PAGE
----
18 January to 24 February 2012

…Well that’s what it felt like anyway as I’ll soon explain! After returning from Burma and spending a day or two in Bangkok sorting ourselves out we felt the need to chill out a bit. I realised we’re not going to get much sympathy on that score but as wonderful as Burma is it is a tiring country to travel in – long hours on cramped buses over terrible roads, paper-thin walls in guesthouses, early mornings (OK, and early nights to compensate) and although constantly being covered in red dust and dirt can’t necessarily be deemed tiring it certainly contributed to the feelings of needing a relaxing couple of weeks.

Si Racha Thailand 8The lovely town of Si Racha

As our first port of call, we decided on Si Racha, a seaside town just over an hour from Bangkok and the small island of Koh Si Chang just off it, described by Lonely Planet as the “anti-Thai island”. I think what they’re trying to say is that you won’t find any of the things you may stereotypically expect to find on a Thai island (e.g. gorgeous white sand beach, chilled bars or full moon parties or hoards of foreigners) and not that they are against Thai visitors! In fact in the entire week we spent in that region we only saw a handful of other ‘falangs’; this is traditional Thailand at its best and it still amazes me how easy it is to get “off the beaten track” in this country and be somewhere where there are no tourists, no English menus and where it can even be difficult to find people who speak much English at all. And only less than 2 hours from Bangkok. We stayed in a traditional, old wooden house on stilts over the sea; no beach but beautiful sunsets. After the average food in Burma, we topped up on amazing Thai food – huge prawns, freshly caught and grilled on the water’s edge, green and red curry, Pad Thai noodles, mango and sticky rice and traditional Thai BBQ.

Thai style BBQ in Si Racha Thailand

Thai BBQ is an all-you-can-eat experience usually costing little over £2 where you select your raw ingredients – fish, squid, chicken, pork, noodles, and vegetables and cook everything yourselves over a tabletop charcoal filled clay pot. On top of the coals is a convex grill for cooking the meat and fish and a trough around the edge into which you pour in stock from a tea-pot to cook noodles and vegetables. It gets a bit warm cooking at such close quarters in the tropics but plenty of rum and coke help you keep cool.

After a regenerating few days in Si Racha, it was time for a further few days relaxing on a more traditional kind of Thai beach; one with white sand beaches and swaying coconuts palms. But first, it was time for some social studies! As we had to pass through Pattaya, famed for its seedy visitors and accompanying seedy nightlife.

Full English in Pattaya! | Pattaya ThailandThe only good thing I can say about Pattaya is that we got a damned good English breakfast including a proper cup of tea!

I guess that reflects the number of Brits that have previously visited and settled but this area definitely now seems to be the domain of the Russians ……. that new breed of travellers that is starting to take over much of the Thai coastline.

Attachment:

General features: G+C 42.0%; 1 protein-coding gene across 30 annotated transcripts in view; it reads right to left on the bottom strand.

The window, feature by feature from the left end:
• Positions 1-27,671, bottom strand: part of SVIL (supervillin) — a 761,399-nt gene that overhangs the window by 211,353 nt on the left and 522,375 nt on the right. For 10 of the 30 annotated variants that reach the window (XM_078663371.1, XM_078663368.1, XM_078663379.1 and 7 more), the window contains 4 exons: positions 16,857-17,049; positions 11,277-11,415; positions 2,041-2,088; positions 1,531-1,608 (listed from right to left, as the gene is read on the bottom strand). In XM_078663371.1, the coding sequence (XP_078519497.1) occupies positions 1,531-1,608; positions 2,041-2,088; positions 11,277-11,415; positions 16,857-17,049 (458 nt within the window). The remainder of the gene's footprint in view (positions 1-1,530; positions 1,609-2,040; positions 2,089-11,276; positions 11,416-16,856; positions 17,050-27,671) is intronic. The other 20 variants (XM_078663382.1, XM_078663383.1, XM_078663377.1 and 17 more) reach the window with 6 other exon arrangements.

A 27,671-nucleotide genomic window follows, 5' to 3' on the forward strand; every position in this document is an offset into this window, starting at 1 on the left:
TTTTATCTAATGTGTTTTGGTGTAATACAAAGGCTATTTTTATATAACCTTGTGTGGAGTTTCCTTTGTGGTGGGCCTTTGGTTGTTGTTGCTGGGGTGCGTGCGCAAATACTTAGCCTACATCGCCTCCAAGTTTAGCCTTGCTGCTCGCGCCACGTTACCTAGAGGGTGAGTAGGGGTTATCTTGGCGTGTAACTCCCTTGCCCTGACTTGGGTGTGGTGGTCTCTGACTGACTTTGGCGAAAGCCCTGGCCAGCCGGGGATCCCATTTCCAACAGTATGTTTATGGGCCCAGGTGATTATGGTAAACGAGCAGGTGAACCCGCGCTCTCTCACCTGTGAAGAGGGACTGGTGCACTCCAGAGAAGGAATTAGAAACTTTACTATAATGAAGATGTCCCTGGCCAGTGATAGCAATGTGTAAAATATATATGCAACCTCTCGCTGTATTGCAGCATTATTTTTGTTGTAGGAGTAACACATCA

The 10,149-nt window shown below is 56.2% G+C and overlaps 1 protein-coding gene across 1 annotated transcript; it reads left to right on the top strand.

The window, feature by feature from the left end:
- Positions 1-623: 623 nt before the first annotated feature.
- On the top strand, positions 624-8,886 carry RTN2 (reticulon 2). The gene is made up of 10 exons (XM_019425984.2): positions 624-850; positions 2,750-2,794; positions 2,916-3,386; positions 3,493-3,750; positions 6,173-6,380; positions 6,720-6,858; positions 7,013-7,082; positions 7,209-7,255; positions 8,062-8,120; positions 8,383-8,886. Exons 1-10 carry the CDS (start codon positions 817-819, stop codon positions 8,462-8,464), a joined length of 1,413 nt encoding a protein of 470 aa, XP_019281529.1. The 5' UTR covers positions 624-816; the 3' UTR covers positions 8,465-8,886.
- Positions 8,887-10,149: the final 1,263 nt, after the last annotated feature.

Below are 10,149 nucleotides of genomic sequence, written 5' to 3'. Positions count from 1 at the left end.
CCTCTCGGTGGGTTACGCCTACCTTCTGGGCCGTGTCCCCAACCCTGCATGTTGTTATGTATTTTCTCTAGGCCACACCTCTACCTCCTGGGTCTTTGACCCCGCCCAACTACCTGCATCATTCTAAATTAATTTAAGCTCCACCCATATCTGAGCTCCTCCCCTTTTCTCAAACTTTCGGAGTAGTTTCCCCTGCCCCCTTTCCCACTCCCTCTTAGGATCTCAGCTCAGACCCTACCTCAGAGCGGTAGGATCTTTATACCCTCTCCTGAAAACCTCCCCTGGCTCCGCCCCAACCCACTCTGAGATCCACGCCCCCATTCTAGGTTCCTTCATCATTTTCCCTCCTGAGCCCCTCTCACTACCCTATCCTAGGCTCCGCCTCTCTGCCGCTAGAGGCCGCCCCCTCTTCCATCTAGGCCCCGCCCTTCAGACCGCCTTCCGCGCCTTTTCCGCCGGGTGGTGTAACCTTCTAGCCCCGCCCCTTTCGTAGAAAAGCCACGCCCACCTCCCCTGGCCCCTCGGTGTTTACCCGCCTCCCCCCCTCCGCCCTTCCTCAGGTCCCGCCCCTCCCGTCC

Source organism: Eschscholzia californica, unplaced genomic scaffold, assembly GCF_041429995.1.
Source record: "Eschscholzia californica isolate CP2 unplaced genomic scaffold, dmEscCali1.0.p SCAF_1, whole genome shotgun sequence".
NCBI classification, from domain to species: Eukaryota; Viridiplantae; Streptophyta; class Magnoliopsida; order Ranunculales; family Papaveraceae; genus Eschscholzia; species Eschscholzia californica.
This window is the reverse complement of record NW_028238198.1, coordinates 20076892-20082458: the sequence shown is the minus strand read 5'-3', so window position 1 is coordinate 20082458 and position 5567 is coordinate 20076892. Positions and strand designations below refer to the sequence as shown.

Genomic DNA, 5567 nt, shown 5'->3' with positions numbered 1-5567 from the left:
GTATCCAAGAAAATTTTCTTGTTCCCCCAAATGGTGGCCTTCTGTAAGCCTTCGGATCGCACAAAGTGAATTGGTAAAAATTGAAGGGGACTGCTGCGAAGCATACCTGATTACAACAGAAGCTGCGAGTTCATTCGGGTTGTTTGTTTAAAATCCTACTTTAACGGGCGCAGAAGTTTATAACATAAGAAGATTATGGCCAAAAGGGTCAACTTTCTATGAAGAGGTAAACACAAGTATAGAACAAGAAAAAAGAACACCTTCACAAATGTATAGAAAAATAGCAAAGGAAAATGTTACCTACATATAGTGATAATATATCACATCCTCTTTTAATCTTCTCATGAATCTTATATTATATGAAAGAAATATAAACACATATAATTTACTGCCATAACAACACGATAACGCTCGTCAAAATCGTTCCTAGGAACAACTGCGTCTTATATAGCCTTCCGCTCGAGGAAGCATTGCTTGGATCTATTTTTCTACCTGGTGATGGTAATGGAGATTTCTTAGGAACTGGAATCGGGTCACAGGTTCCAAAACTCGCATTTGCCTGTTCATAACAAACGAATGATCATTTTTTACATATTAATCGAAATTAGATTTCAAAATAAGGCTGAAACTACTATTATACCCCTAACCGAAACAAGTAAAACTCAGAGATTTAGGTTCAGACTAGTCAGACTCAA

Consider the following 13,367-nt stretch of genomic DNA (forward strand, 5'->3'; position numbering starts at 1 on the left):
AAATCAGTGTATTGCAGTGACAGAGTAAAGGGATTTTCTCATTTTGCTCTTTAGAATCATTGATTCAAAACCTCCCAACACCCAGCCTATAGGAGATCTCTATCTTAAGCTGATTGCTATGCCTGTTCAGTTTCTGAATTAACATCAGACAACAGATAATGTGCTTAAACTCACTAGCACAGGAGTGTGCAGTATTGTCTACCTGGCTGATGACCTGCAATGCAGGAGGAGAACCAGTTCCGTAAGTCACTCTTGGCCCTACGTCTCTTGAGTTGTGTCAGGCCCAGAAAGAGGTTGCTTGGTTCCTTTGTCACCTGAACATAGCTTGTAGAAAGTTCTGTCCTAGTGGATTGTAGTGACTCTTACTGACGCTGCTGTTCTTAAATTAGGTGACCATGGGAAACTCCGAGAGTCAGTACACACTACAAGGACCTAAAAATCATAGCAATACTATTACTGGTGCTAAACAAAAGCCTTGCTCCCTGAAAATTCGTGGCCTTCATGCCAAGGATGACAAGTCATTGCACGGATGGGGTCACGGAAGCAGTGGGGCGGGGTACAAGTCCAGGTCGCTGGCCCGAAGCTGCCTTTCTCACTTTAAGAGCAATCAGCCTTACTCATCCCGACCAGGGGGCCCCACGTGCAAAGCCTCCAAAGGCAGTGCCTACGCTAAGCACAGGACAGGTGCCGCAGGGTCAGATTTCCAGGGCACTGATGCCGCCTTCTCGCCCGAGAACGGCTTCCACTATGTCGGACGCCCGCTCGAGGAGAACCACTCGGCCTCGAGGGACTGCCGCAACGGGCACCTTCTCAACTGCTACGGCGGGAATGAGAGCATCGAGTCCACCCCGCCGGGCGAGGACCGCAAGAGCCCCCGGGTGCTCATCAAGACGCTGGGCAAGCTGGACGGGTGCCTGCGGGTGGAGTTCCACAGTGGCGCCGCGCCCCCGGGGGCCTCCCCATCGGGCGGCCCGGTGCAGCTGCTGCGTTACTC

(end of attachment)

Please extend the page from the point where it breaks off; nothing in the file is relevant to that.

Mark commented that he’d never come across so many Russians in one place before and I pointed out the only reason I have, is that I’ve been to Russia!



Mark probably has a few more to add, but here are some of my observations:

  1. Swim attire is for the beach and pool – why do people think it necessary or acceptable to walk down the street in nothing but a pair of budgie smugglers?  Come to think of it, why do guys think it is OK to wear this kind of swimwear at all?!
  2. Bright red dyed hair is alive and kicking in Moscow.
  3. In Russian couples, it seems to be the woman who makes the decision on which ping-pong show to attend – walking down the street with Mark it was always me who got the Cyrillic menu of delightful activities thrust in my face.
  4. Beer is a nutritious breakfast supplement (OK, so it’s not just the Russians who believe this).


So after our brief social experiment in “Russia” it was time to get the hell out of there and on to better things …..

Our destination was the island of Ko Mak. There’s not too much that can be said about a week sitting around on a gorgeous beach doing nothing except reading books, listening to iPods, drinking Sang Som (Thai rum) and fresh coconut, watching the sun set and meeting nice people, so I won’t! Do check out the photos though!! OK, so to make you feel better I’ll come clean. We did have to share paradise with rather a lot of sand flies, or, “those evil little [email protected]*#ers” as they quickly become known. The hottest topic of conversation on the island was the bites of those unfortunate enough to attract the buggers (me) and the best ways of reducing the itchiness. So heeding all advice most days I went to the beach plastered not only in factor 50 but also insect repellant and coconut oil and most evenings out to the bar with little calamine lotion-style white/pink dots all over my legs! Mark also got bitten but not quite to the same extent. The price we pay eh?

So in order to bring you up to speed with our travels, we’ve just spent two weeks back in Cambodia in Siem Reap, spending a bit of time catching up with friends, enjoying more good food and drink and plotting our next moves …


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